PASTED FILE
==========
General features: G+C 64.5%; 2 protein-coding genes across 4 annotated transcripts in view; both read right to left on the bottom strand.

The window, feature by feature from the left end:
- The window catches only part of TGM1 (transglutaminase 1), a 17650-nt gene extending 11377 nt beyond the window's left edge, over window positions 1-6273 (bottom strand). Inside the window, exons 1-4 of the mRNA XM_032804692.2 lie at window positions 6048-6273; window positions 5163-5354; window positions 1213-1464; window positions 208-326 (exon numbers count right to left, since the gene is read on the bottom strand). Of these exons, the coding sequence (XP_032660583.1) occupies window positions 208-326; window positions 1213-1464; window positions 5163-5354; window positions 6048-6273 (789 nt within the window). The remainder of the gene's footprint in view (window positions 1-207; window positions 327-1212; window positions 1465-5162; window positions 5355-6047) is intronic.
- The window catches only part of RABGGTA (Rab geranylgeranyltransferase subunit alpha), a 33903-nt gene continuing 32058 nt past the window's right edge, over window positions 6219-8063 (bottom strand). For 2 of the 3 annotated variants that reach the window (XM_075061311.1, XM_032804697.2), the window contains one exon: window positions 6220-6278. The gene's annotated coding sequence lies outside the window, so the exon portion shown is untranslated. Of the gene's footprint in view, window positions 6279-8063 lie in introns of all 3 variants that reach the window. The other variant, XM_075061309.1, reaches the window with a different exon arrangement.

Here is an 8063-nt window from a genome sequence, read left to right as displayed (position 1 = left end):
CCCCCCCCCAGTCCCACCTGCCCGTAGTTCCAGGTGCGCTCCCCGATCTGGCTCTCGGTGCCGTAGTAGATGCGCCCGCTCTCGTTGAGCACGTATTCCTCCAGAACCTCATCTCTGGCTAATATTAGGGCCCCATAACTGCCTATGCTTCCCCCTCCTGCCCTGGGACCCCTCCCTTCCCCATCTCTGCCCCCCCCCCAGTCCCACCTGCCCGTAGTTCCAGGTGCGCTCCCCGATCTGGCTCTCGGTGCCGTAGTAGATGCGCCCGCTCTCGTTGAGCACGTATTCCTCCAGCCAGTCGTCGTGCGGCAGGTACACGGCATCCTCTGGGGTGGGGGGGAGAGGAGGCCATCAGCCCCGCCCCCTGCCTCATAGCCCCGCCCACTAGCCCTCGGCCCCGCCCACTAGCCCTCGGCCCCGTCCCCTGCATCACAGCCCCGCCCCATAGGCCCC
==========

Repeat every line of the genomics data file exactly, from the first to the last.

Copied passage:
General features: G+C 64.5%; 2 protein-coding genes across 4 annotated transcripts in view; both read right to left on the bottom strand.

The window, feature by feature from the left end:
- The window catches only part of TGM1 (transglutaminase 1), a 17650-nt gene extending 11377 nt beyond the window's left edge, over window positions 1-6273 (bottom strand). Inside the window, exons 1-4 of the mRNA XM_032804692.2 lie at window positions 6048-6273; window positions 5163-5354; window positions 1213-1464; window positions 208-326 (exon numbers count right to left, since the gene is read on the bottom strand). Of these exons, the coding sequence (XP_032660583.1) occupies window positions 208-326; window positions 1213-1464; window positions 5163-5354; window positions 6048-6273 (789 nt within the window). The remainder of the gene's footprint in view (window positions 1-207; window positions 327-1212; window positions 1465-5162; window positions 5355-6047) is intronic.
- The window catches only part of RABGGTA (Rab geranylgeranyltransferase subunit alpha), a 33903-nt gene continuing 32058 nt past the window's right edge, over window positions 6219-8063 (bottom strand). For 2 of the 3 annotated variants that reach the window (XM_075061311.1, XM_032804697.2), the window contains one exon: window positions 6220-6278. The gene's annotated coding sequence lies outside the window, so the exon portion shown is untranslated. Of the gene's footprint in view, window positions 6279-8063 lie in introns of all 3 variants that reach the window. The other variant, XM_075061309.1, reaches the window with a different exon arrangement.

Here is an 8063-nt window from a genome sequence, read left to right as displayed (position 1 = left end):
CCCCCCCCCAGTCCCACCTGCCCGTAGTTCCAGGTGCGCTCCCCGATCTGGCTCTCGGTGCCGTAGTAGATGCGCCCGCTCTCGTTGAGCACGTATTCCTCCAGAACCTCATCTCTGGCTAATATTAGGGCCCCATAACTGCCTATGCTTCCCCCTCCTGCCCTGGGACCCCTCCCTTCCCCATCTCTGCCCCCCCCCCAGTCCCACCTGCCCGTAGTTCCAGGTGCGCTCCCCGATCTGGCTCTCGGTGCCGTAGTAGATGCGCCCGCTCTCGTTGAGCACGTATTCCTCCAGCCAGTCGTCGTGCGGCAGGTACACGGCATCCTCTGGGGTGGGGGGGAGAGGAGGCCATCAGCCCCGCCCCCTGCCTCATAGCCCCGCCCACTAGCCCTCGGCCCCGCCCACTAGCCCTCGGCCCCGTCCCCTGCATCACAGCCCCGCCCCATAGGCCCC